Something I find admirable about the path you have taken so far, SASSY, is that you have taken the time to really think about what you want and discuss it openly with your boyfriend. When we skip these steps, we run the risk of acting in ways that are hurtful to ourselves and others. But, as you’ve said, you’ve already thought this through, seen a couple’s therapist, had the conversations. What you haven’t done, if I may be so bold, is take the next step.
You say in your letter that you can’t stop wanting what you can’t have. Reading through everything else you’ve written, though, I can’t help but think: Based purely on your own words, it seems like you actually could have the things you want—your partner is open to talking about things with you, is willing to try polyamory as well, even if he does have doubts.
You also say you’re just not ready for polyamory, SASSY, and I wonder if this might be the thing that is really holding you back—and perhaps not without reason. Many gay, bisexual and queer people carry shame about our sexual desires, and shame is an emotion that is meant to protect us: It keeps us from acting on impulses that might lead to getting hurt. Yet shame can also inhibit us from making changes that would improve our lives.
For decades, mainstream media has taught queer people that acting on our sexual impulses will lead to getting beaten up, shunned from our families, contracting STIs. We are taught that our sexual expression will result in losing everything we love. Of course we might fear following through on our erotic desires! The question is, SASSY, what would help you—and your partner—feel safe to start expanding your sex life in ways that feel joyful and exciting?
I would suggest talking through your fears together, SASSY. What are your worries, and what are your partner’s, when it comes to sexual exploration? Is it jealousy? The fear of losing each other? STIs? Once you have a good understanding of those fears, you can plan to experiment with your sexualities in ways that feel safe enough, remembering that a little danger (just a little!) is also what excites us and builds resilience.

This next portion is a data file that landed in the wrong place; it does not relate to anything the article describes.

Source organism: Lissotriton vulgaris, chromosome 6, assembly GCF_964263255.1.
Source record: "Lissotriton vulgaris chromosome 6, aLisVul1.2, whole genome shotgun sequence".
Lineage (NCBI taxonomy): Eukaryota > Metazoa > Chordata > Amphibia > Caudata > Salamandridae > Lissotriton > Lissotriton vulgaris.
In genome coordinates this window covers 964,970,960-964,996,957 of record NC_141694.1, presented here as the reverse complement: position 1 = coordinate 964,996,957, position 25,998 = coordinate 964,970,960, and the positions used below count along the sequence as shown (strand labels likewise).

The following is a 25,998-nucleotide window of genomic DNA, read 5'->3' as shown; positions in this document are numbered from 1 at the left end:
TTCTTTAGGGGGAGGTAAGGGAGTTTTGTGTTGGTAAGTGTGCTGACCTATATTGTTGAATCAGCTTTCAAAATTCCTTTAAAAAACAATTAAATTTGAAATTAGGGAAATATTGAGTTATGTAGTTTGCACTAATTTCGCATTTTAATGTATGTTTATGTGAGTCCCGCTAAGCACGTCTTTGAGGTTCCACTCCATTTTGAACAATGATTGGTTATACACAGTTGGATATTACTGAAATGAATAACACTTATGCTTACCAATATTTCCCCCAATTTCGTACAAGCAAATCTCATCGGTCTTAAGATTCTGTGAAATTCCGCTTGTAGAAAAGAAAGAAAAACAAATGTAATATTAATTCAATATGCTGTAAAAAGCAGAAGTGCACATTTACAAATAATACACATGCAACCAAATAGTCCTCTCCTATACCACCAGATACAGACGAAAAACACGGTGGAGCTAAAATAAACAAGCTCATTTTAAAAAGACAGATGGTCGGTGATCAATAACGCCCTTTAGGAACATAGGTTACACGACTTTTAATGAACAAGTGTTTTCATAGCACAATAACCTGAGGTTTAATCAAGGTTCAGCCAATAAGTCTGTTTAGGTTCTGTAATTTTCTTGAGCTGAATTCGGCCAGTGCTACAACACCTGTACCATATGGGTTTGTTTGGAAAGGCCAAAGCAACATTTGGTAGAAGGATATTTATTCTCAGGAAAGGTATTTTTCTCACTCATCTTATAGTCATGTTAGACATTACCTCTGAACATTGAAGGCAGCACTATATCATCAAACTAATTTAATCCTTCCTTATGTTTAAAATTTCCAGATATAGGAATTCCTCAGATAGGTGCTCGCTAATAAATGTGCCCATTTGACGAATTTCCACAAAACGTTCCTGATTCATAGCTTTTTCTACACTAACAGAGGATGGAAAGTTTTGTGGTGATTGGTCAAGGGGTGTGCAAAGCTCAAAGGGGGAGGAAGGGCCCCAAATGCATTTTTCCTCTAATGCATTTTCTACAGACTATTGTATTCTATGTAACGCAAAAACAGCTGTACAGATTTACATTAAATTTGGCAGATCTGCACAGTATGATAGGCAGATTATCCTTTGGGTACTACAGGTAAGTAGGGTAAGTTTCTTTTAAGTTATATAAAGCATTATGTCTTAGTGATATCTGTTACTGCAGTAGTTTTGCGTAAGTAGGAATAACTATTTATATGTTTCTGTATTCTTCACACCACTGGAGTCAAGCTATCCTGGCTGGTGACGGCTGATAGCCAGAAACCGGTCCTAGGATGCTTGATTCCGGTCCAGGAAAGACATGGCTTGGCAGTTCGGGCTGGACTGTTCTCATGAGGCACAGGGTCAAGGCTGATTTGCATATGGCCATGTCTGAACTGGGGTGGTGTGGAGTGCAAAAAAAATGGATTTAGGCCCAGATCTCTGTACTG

Many couples who want to incorporate new people into their sex lives without “opening up” completely find ways to explore sexuality together without having sex outside the relationship: You might, for example, try visiting a bathhouse or a sex club together (post-COVID19 pandemic, of course!) with the understanding that you’ll limit your interactions with other people to a predetermined extent. This might be only looking at others, or only surface touch—whatever you and your partner agree is comfortable for you both.
After each new adventure, debrief with your boyfriend about what felt hot, what felt hard and what you might like to try next. Remember that both of you should be getting something out of the experience.
Gay and bi men are fortunate in that you have a relatively large number of options for group erotic experiences that don’t necessarily include actual sex. Nude gay retreats, naked gay yoga and the famous Body Electric workshops are all aimed at helping gay men develop their erotic selves and heal sexual trauma outside of intercourse and dating. Even in the era of social distancing, there are online erotic spaces where you and your partner can go on virtual sexy adventures (I won’t link to any here, since such events tend to be semi-private, but you can find them with some clever Googling! Asking within your social circle might help too.)
There are also, of course, many different permutations of “open” relationship for if and when you and your boyfriend feel ready for that: Some couples allow for one-time hookups outside the relationship (which can also be limited to only when on vacation/out of town), some use a relationship hierarchy model where the “primary” partnership takes precedence over everything else and some use a form of relationship anarchy. All of these can be successful, but staying in tune with your own needs and boundaries and communicating honestly with your partner(s) is key. So is going at a pace that works for everyone and being open to challenging conversations.
It could be that after some initial exploration, your desires will be satisfied and fade away, SASSY. Or, you might discover a side of you that is capable of enormous pleasure and erotic growth. The same is true of your boyfriend! Opening up to new sexual experiences has the potential to transform our lives, because for many of us, sexuality is central to who we are. And of course, change can be frightening, because it is unpredictable. We do not know where desire will lead us.
Let courage, honesty and compassion be your guides here, SASSY. Staying mindful of your values will keep you on a path that is true to the person you want to be—which includes being a good partner and being good to yourself. Remember that you are allowed to want pleasure, and also to have it, so long as you aren’t hurting anybody. Pleasure is not shameful, nor is promiscuity inherently harmful. On the contrary, SASSY: When achieved with integrity, pleasure is powerful and empowering. Pleasure is radical and good. Pleasure heals.
Need advice in a hurry? In our new video series “Ask Kai: Quick Tips for the Apocalypse,” Xtra columnist and author Kai Cheng Thom offers concrete suggestions to help keep your relationship happy and healthy in these harrowing times. Watch the episode below.